A League of Her Own
‘You don’t belong here…you were made for better things than this.’ That’s what the stranger on the street told her. And so it began. It would take Deena finding out where she didn’t belong, to discover where she did. And it would take a hardened street guy who had given up hope for his own life, to inject hope into Deena’s. When Deena finally grabbed hold of it, she refused to let go…trading in a lifetime of fear and bondage for a life she never thought possible.
“It’s a hard knock life.” The fictional character of Little Orphan Annie sang it—Deena Helberg lived it…for real. For her, life was not a Broadway show filled with precocious little orphans, quirky characters, and a hummable music score. Far from a charming musical, it was a dark and deviant drama, filled with abandonment, addiction, and close encounters of the violent kind.
Deena’s first painful memory was of her mom beating up her dad. “There was blood everywhere,” she recalls. “He wouldn’t fight back, because he wouldn’t hit women. So, he just took it, while my mother screamed and beat and punched him. From then on, I remember being scared…of everything.”
When Deena was two, Deena’s mom abandoned the family. It wasn’t until she was about eight-years-old, that she learned why her mother had left.
“I opened up a drawer and found this letter from my mom. It was to my dad. She told him she had to ‘get on with her life.’ And man, reading those words—that devastated me. No child should have to see that. I wish I had never found that letter.”
Deena wished a lot of things. She wished her mom hadn’t been a drug addict. She wished that her dad hadn’t been drunk all the time—physically present, but emotionally absent. She wished a relative hadn’t sexually violated her when she was just eight years old.
Most of all, she wished she hadn’t gone down that same path—becoming an addict, hooking up with abusive men, having her children taken away, and eventually, living on the streets.
It was very scary—and it was even scarier because I had suffered a traumatic brain injury during a softball game. It’s called a TBI. So, my brain was really messed up.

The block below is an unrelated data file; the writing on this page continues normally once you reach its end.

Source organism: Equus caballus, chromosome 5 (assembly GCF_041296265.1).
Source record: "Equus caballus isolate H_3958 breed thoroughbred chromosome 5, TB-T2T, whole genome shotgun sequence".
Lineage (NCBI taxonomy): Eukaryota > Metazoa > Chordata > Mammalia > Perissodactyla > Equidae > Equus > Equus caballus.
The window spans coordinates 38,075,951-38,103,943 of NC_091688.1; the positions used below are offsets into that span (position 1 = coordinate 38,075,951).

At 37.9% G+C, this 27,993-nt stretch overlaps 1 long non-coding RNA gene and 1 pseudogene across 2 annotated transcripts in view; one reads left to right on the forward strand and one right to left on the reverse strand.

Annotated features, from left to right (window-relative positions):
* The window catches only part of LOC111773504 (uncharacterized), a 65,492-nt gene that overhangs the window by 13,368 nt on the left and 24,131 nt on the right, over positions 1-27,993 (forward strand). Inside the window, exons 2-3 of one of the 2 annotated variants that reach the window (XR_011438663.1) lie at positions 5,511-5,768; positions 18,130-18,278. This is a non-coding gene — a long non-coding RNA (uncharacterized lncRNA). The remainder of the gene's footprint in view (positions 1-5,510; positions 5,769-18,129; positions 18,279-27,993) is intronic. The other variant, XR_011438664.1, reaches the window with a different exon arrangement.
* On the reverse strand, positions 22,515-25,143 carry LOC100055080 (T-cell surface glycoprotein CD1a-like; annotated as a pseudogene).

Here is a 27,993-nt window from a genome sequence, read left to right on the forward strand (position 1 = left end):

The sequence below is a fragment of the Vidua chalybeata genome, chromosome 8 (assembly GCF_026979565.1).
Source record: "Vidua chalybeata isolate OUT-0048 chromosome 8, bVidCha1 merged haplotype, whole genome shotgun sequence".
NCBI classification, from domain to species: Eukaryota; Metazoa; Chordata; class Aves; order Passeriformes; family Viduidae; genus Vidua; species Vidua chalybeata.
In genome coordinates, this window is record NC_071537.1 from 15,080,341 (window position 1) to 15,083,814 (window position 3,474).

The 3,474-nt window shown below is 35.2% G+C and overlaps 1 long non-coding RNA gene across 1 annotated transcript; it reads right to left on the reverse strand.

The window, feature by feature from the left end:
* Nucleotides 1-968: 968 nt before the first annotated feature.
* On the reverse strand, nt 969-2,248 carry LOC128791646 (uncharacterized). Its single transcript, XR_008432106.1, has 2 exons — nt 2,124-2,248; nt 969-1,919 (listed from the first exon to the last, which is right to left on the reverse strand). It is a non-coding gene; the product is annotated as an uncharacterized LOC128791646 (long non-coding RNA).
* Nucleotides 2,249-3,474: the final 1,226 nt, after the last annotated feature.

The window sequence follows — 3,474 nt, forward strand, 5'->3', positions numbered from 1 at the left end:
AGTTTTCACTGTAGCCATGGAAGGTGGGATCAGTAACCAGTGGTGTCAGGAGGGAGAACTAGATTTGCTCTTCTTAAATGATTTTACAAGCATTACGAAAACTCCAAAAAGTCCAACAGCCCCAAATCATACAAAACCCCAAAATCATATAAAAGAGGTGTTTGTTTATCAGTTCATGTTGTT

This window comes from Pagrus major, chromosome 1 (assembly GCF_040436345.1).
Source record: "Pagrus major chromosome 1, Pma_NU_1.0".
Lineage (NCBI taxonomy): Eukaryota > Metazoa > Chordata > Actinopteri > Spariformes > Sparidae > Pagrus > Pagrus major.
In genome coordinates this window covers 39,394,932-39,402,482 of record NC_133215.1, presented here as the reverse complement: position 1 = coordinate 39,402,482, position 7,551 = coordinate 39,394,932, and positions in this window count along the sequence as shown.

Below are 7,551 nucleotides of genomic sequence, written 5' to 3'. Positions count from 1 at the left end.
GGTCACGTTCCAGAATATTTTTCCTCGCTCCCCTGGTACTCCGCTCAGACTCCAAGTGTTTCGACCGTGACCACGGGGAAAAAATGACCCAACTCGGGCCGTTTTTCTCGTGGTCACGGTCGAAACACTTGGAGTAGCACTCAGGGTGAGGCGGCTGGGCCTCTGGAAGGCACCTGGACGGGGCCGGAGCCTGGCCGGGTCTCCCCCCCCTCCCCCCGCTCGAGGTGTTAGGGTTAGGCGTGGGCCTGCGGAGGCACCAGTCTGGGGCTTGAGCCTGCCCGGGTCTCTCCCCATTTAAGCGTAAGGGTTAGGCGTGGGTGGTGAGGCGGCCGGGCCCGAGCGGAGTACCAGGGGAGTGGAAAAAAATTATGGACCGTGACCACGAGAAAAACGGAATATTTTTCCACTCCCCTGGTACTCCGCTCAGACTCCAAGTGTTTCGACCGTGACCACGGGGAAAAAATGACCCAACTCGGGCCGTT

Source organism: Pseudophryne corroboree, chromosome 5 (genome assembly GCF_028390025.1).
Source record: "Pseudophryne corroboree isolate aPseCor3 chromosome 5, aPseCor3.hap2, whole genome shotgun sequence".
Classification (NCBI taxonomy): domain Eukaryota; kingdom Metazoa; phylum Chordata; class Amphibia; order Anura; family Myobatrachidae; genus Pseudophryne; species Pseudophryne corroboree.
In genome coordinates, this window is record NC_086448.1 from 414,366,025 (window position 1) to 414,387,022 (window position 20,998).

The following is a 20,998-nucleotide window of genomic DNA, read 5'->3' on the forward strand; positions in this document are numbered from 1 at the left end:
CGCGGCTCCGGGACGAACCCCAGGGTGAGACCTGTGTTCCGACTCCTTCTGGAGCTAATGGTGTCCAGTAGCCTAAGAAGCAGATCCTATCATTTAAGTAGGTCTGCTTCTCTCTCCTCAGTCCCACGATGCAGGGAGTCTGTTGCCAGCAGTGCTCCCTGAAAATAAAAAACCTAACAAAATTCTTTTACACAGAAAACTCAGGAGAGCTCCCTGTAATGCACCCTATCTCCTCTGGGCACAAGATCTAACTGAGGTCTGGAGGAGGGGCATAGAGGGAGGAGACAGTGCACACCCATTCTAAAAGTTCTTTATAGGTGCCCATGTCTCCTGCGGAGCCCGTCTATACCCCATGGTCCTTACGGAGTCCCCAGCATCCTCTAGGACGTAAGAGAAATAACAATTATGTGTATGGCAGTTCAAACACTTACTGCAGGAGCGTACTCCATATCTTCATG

I’d be walking the streets at night, all night. People would drive by and call me nasty names. At one point, I was down to about 90 pounds because when I was high I didn’t want to eat. That’s another reason why I used meth—because I didn’t have money for food. Sometimes I would go to the Mission to eat a meal. And sometimes I would just bum food off people. Or just plain beg. That’s how desperate I was.”
Bat Girl Begs for Love
Deena had been used to begging. She had spent her childhood begging for her drunken father’s attention. She found it the only way she knew how: through competing in sports, particularly softball, where she excelled.
“When I was younger, I was in sports, and that became my identity. I was popular because of that, but more important to me was that my dad paid attention to me. The problem was when I had sports, I was somebody, but when I didn’t have sports, I was a nobody. I just didn’t know who I was supposed to be. So I turned to drugs and that made me somebody, you know…I felt loved.”
Later, when Deena was living on the street after losing her children, she’d carry around a baseball bat to protect herself. They even had a nickname for her: “Bat Girl.” Eventually even that bat was stolen—taken as she laying sleeping in a park. It was the only thing left of her fragile identity…the one thing that made her feel like a somebody.
Meth-Fueled Days and Cardboard-Bed Nights
“When you’re doing meth, you’re happy for that split second. You don’t care about nothing or no one. I mean, you just get this feeling of what I would call, ‘likable energy.’ And so all that fear I had, and that lack of confidence, well, that all went out the window. It just all magically fell away. I could fall in love, and I could talk to people. I could talk to men. So that’s when I started having relationships with men—lots of them. And yes, I do regret that…doing things I shouldn’t have. But for me, it was all about surviving.”
Dog eat dog. Look out for #1. Survival of the fittest. That was Deena’s life on the streets. Frenzied, meth-fueled days and cold, cardboard-bed nights. A wasted, rail-thin frame punctuated by sores and bloodied, fungus-filled feet from walking, walking, always walking, yet going nowhere. Trading sex for drugs—callous, perfunctory affection from men who were content with a warm body—any body would do—one that at least resembled a woman. Both got something out of the deal. Both also lost—more than they knew.
Something Wicked This Way Comes
But that wasn’t the worst of it…
There was the day Deena met a guy in a broken-down trailer at the edge of town. After getting his part of the bargain, he stood and watched with indifference as the broken, dishrag of a woman in front of him start gasping for breath. Whatever he had given her, it was killing her.
While she lay writhing on the floor, her throat rapidly closing and her body convulsing, he took a phone call.
“I was choking to death and then this really bad odor started coming out of my body. I knew I had to go to the hospital, but I was afraid. I had made a promise to go meet up with my son and I didn’t want to break that promise.”
Fortuitously, in those crucial moments, Deena was able to get hold of some Benadryl and her throat started opening up again. She kept her appointment with her son but as she stood by the gate outside his school, disheveled and deathly pale, she wished she had broken that promise.
“I was not in good shape. I was closer to looking like an apparition than a human being. I mean, I had just almost died. My son was really scared to see me like that. And because of my brain injury it was making everything worse—my choices, my risky behavior—everything. Meth and a brain injury are a bad combination.”
Strangers in the Fight